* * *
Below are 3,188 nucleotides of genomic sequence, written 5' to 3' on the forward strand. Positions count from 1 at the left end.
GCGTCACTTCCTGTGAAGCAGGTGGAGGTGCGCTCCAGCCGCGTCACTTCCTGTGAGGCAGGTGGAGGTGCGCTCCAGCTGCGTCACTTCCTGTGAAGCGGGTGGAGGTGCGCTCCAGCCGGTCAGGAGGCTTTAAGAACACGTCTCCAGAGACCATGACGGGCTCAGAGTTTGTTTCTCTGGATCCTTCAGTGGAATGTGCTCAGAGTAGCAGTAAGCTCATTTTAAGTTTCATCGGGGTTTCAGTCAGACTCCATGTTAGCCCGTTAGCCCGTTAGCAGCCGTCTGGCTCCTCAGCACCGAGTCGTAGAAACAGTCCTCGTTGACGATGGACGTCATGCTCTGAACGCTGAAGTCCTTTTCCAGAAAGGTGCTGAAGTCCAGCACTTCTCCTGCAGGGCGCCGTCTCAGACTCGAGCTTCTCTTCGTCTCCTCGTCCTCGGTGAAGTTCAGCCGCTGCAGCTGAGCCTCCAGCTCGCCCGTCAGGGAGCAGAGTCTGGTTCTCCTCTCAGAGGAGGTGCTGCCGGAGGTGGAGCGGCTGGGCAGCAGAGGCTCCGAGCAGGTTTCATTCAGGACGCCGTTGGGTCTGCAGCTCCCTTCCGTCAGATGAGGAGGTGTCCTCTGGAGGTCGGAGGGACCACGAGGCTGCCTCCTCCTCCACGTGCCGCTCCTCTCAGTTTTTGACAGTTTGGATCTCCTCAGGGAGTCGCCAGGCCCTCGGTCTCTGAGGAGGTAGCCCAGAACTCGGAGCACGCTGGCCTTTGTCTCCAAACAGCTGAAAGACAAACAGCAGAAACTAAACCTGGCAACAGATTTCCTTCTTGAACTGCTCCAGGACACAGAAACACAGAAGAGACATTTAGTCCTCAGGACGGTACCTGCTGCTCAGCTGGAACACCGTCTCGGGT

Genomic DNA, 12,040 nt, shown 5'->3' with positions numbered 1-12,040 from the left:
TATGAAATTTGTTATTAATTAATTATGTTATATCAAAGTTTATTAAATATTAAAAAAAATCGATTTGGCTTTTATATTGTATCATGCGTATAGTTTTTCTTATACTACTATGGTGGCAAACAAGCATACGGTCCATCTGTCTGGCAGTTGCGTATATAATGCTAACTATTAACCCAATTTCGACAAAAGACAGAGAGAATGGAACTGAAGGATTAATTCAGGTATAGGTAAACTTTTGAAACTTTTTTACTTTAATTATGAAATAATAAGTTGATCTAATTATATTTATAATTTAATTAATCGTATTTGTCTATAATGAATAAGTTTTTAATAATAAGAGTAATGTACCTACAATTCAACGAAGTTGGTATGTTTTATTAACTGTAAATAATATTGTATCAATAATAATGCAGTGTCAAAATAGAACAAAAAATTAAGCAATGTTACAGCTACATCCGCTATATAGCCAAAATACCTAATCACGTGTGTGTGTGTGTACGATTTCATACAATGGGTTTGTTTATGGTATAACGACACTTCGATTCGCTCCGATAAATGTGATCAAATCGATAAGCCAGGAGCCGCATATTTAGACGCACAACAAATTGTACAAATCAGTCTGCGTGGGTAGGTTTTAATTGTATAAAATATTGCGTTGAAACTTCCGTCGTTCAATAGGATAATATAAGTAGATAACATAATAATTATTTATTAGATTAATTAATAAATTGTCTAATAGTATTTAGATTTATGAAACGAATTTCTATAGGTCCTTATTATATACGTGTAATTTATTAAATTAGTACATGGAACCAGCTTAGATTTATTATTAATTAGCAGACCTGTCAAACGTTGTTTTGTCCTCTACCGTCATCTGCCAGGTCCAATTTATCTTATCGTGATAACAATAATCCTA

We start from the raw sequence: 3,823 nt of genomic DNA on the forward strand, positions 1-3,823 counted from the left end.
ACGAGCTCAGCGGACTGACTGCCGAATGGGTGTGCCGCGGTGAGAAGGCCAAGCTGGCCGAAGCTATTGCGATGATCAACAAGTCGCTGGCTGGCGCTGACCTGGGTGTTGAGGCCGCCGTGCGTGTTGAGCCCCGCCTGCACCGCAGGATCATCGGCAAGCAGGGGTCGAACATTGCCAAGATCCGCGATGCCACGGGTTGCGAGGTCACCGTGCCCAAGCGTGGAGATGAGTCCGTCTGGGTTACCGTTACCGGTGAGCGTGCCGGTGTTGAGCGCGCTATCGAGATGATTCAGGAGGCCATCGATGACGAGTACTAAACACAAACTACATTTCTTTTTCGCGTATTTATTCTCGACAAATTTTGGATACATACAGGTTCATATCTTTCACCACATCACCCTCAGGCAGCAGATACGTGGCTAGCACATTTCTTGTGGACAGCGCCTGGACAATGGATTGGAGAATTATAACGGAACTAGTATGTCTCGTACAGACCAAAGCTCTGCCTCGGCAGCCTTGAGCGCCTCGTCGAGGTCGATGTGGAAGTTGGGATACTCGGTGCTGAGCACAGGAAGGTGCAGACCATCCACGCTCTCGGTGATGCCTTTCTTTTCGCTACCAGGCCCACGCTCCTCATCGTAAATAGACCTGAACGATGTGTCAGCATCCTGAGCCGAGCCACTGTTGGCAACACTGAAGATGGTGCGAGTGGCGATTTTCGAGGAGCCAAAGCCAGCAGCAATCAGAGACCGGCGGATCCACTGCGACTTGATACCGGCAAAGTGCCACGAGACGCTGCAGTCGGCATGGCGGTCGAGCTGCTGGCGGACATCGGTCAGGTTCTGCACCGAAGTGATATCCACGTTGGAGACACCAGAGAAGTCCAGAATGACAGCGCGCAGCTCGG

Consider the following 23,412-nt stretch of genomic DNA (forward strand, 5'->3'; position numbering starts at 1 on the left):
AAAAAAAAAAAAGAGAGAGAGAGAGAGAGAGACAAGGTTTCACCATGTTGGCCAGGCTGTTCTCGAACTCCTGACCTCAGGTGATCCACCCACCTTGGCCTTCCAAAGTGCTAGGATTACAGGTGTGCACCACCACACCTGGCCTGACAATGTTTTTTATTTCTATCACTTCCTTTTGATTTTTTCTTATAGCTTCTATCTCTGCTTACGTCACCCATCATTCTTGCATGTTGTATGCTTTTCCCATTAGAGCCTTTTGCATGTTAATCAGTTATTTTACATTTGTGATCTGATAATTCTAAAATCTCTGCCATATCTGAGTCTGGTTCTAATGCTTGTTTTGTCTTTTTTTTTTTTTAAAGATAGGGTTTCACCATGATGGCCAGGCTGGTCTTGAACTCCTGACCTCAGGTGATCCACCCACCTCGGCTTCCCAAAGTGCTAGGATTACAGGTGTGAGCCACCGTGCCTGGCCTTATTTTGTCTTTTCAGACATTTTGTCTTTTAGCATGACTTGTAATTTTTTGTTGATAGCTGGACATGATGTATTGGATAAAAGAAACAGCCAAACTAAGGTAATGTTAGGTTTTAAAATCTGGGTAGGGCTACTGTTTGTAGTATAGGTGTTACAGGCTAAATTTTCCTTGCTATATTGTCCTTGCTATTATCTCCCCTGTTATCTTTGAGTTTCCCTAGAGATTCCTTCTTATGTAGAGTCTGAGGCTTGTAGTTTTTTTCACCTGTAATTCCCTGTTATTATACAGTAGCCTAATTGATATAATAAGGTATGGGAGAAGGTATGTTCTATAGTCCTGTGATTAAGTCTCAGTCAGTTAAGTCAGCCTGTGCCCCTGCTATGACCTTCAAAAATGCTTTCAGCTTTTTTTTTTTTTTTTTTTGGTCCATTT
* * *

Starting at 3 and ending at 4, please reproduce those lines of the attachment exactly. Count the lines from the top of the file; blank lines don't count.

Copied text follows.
Genomic DNA, 12,040 nt, shown 5'->3' with positions numbered 1-12,040 from the left:
TATGAAATTTGTTATTAATTAATTATGTTATATCAAAGTTTATTAAATATTAAAAAAAATCGATTTGGCTTTTATATTGTATCATGCGTATAGTTTTTCTTATACTACTATGGTGGCAAACAAGCATACGGTCCATCTGTCTGGCAGTTGCGTATATAATGCTAACTATTAACCCAATTTCGACAAAAGACAGAGAGAATGGAACTGAAGGATTAATTCAGGTATAGGTAAACTTTTGAAACTTTTTTACTTTAATTATGAAATAATAAGTTGATCTAATTATATTTATAATTTAATTAATCGTATTTGTCTATAATGAATAAGTTTTTAATAATAAGAGTAATGTACCTACAATTCAACGAAGTTGGTATGTTTTATTAACTGTAAATAATATTGTATCAATAATAATGCAGTGTCAAAATAGAACAAAAAATTAAGCAATGTTACAGCTACATCCGCTATATAGCCAAAATACCTAATCACGTGTGTGTGTGTGTACGATTTCATACAATGGGTTTGTTTATGGTATAACGACACTTCGATTCGCTCCGATAAATGTGATCAAATCGATAAGCCAGGAGCCGCATATTTAGACGCACAACAAATTGTACAAATCAGTCTGCGTGGGTAGGTTTTAATTGTATAAAATATTGCGTTGAAACTTCCGTCGTTCAATAGGATAATATAAGTAGATAACATAATAATTATTTATTAGATTAATTAATAAATTGTCTAATAGTATTTAGATTTATGAAACGAATTTCTATAGGTCCTTATTATATACGTGTAATTTATTAAATTAGTACATGGAACCAGCTTAGATTTATTATTAATTAGCAGACCTGTCAAACGTTGTTTTGTCCTCTACCGTCATCTGCCAGGTCCAATTTATCTTATCGTGATAACAATAATCCTA